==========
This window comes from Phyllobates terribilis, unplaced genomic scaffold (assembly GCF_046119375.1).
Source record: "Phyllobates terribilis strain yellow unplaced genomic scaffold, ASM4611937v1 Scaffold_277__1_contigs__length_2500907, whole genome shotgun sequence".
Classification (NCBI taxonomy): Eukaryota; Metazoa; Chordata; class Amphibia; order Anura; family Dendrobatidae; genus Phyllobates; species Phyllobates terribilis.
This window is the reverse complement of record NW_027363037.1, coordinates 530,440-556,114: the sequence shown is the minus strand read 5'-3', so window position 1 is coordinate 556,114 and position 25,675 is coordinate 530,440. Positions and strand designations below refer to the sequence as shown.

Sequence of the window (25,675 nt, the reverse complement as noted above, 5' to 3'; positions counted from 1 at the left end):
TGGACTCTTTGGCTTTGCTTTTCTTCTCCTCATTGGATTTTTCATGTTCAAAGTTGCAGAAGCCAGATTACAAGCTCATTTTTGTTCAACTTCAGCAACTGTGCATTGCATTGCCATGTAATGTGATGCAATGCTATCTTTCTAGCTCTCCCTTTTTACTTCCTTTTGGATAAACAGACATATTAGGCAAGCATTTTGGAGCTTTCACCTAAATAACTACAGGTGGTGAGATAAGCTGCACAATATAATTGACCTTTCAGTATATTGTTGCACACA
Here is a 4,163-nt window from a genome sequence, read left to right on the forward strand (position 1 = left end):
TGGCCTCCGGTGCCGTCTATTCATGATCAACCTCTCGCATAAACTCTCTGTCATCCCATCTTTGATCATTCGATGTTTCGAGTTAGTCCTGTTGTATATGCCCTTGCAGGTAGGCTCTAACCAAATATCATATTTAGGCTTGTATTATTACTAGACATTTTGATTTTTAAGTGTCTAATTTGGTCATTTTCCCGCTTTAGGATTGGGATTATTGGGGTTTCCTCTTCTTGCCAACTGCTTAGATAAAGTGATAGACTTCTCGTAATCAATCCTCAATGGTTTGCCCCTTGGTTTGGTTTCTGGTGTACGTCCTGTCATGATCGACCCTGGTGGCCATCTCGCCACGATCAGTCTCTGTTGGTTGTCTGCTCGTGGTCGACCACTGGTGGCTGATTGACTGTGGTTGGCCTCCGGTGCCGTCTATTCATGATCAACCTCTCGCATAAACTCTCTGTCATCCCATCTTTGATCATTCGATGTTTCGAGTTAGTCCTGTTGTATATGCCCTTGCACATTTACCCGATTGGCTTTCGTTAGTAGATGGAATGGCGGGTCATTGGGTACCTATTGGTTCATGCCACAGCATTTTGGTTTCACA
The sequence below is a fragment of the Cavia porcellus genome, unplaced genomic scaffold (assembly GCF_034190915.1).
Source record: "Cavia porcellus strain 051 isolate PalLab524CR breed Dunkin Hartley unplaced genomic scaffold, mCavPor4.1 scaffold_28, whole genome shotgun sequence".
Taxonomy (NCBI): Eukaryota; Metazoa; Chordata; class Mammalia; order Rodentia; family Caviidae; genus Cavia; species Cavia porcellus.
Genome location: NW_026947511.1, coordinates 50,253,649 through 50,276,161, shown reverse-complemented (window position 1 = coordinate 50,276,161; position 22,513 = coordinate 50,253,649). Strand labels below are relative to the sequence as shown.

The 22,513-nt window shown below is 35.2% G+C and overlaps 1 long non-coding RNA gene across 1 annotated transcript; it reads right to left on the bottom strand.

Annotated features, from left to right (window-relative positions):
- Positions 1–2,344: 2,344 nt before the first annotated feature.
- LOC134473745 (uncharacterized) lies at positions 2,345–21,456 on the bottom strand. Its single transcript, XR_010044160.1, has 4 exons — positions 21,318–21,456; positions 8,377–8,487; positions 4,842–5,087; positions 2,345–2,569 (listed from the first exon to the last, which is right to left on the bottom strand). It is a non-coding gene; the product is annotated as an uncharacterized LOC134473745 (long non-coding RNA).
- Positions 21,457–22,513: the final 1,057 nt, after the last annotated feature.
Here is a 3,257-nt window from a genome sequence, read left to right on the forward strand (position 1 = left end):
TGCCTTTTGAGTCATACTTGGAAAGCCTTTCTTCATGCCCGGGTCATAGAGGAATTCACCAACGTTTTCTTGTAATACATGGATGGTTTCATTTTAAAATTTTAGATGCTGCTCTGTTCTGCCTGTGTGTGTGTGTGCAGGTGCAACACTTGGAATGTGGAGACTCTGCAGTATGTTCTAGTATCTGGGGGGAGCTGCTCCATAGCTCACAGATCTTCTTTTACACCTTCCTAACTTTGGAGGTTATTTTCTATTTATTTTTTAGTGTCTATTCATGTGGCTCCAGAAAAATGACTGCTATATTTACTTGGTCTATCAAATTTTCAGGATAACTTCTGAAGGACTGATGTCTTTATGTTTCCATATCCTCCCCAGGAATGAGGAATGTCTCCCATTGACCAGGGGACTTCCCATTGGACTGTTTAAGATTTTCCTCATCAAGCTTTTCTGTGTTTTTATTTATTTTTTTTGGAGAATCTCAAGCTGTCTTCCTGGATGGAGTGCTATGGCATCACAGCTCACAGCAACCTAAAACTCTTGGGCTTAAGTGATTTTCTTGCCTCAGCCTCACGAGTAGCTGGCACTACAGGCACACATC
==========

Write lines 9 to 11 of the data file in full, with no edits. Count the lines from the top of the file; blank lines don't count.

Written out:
The sequence below is a fragment of the Cavia porcellus genome, unplaced genomic scaffold (assembly GCF_034190915.1).
Source record: "Cavia porcellus strain 051 isolate PalLab524CR breed Dunkin Hartley unplaced genomic scaffold, mCavPor4.1 scaffold_28, whole genome shotgun sequence".
Taxonomy (NCBI): Eukaryota; Metazoa; Chordata; class Mammalia; order Rodentia; family Caviidae; genus Cavia; species Cavia porcellus.